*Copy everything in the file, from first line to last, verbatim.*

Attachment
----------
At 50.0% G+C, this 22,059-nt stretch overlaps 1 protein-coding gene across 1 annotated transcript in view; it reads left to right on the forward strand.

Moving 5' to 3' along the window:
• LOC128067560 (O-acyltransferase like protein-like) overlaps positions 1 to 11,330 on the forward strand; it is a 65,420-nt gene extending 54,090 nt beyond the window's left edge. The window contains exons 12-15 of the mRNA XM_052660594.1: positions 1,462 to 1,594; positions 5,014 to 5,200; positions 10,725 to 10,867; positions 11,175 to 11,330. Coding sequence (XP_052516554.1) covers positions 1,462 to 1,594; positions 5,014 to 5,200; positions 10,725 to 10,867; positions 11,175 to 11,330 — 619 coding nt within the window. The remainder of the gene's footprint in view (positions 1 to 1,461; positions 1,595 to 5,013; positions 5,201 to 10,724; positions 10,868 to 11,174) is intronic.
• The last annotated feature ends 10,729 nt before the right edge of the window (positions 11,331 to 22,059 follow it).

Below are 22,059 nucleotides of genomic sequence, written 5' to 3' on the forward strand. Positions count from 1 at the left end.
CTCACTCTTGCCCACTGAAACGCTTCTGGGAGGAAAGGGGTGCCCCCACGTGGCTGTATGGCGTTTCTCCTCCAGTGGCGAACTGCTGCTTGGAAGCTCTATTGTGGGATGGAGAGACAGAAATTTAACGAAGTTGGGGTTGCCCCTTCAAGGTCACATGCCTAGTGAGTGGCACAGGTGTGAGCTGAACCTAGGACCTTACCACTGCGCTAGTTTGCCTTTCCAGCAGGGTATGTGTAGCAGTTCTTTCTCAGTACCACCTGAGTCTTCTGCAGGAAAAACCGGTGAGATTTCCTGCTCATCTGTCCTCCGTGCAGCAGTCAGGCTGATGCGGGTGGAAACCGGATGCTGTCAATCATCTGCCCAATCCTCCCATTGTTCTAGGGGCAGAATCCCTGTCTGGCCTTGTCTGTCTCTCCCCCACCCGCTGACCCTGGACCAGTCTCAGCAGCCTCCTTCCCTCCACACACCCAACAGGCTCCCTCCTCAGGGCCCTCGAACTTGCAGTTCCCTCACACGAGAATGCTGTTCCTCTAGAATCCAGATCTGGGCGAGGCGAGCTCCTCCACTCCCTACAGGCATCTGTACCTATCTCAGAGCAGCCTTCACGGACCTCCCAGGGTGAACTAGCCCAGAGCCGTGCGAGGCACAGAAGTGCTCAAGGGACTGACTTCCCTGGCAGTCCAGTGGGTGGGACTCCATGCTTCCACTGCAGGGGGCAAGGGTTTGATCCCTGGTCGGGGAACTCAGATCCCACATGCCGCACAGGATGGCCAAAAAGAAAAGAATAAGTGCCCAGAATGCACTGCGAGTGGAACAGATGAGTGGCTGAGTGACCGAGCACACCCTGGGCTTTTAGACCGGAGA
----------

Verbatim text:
At 50.0% G+C, this 22,059-nt stretch overlaps 1 protein-coding gene across 1 annotated transcript in view; it reads left to right on the forward strand.

Moving 5' to 3' along the window:
• LOC128067560 (O-acyltransferase like protein-like) overlaps positions 1 to 11,330 on the forward strand; it is a 65,420-nt gene extending 54,090 nt beyond the window's left edge. The window contains exons 12-15 of the mRNA XM_052660594.1: positions 1,462 to 1,594; positions 5,014 to 5,200; positions 10,725 to 10,867; positions 11,175 to 11,330. Coding sequence (XP_052516554.1) covers positions 1,462 to 1,594; positions 5,014 to 5,200; positions 10,725 to 10,867; positions 11,175 to 11,330 — 619 coding nt within the window. The remainder of the gene's footprint in view (positions 1 to 1,461; positions 1,595 to 5,013; positions 5,201 to 10,724; positions 10,868 to 11,174) is intronic.
• The last annotated feature ends 10,729 nt before the right edge of the window (positions 11,331 to 22,059 follow it).

Below are 22,059 nucleotides of genomic sequence, written 5' to 3' on the forward strand. Positions count from 1 at the left end.
CTCACTCTTGCCCACTGAAACGCTTCTGGGAGGAAAGGGGTGCCCCCACGTGGCTGTATGGCGTTTCTCCTCCAGTGGCGAACTGCTGCTTGGAAGCTCTATTGTGGGATGGAGAGACAGAAATTTAACGAAGTTGGGGTTGCCCCTTCAAGGTCACATGCCTAGTGAGTGGCACAGGTGTGAGCTGAACCTAGGACCTTACCACTGCGCTAGTTTGCCTTTCCAGCAGGGTATGTGTAGCAGTTCTTTCTCAGTACCACCTGAGTCTTCTGCAGGAAAAACCGGTGAGATTTCCTGCTCATCTGTCCTCCGTGCAGCAGTCAGGCTGATGCGGGTGGAAACCGGATGCTGTCAATCATCTGCCCAATCCTCCCATTGTTCTAGGGGCAGAATCCCTGTCTGGCCTTGTCTGTCTCTCCCCCACCCGCTGACCCTGGACCAGTCTCAGCAGCCTCCTTCCCTCCACACACCCAACAGGCTCCCTCCTCAGGGCCCTCGAACTTGCAGTTCCCTCACACGAGAATGCTGTTCCTCTAGAATCCAGATCTGGGCGAGGCGAGCTCCTCCACTCCCTACAGGCATCTGTACCTATCTCAGAGCAGCCTTCACGGACCTCCCAGGGTGAACTAGCCCAGAGCCGTGCGAGGCACAGAAGTGCTCAAGGGACTGACTTCCCTGGCAGTCCAGTGGGTGGGACTCCATGCTTCCACTGCAGGGGGCAAGGGTTTGATCCCTGGTCGGGGAACTCAGATCCCACATGCCGCACAGGATGGCCAAAAAGAAAAGAATAAGTGCCCAGAATGCACTGCGAGTGGAACAGATGAGTGGCTGAGTGACCGAGCACACCCTGGGCTTTTAGACCGGAGA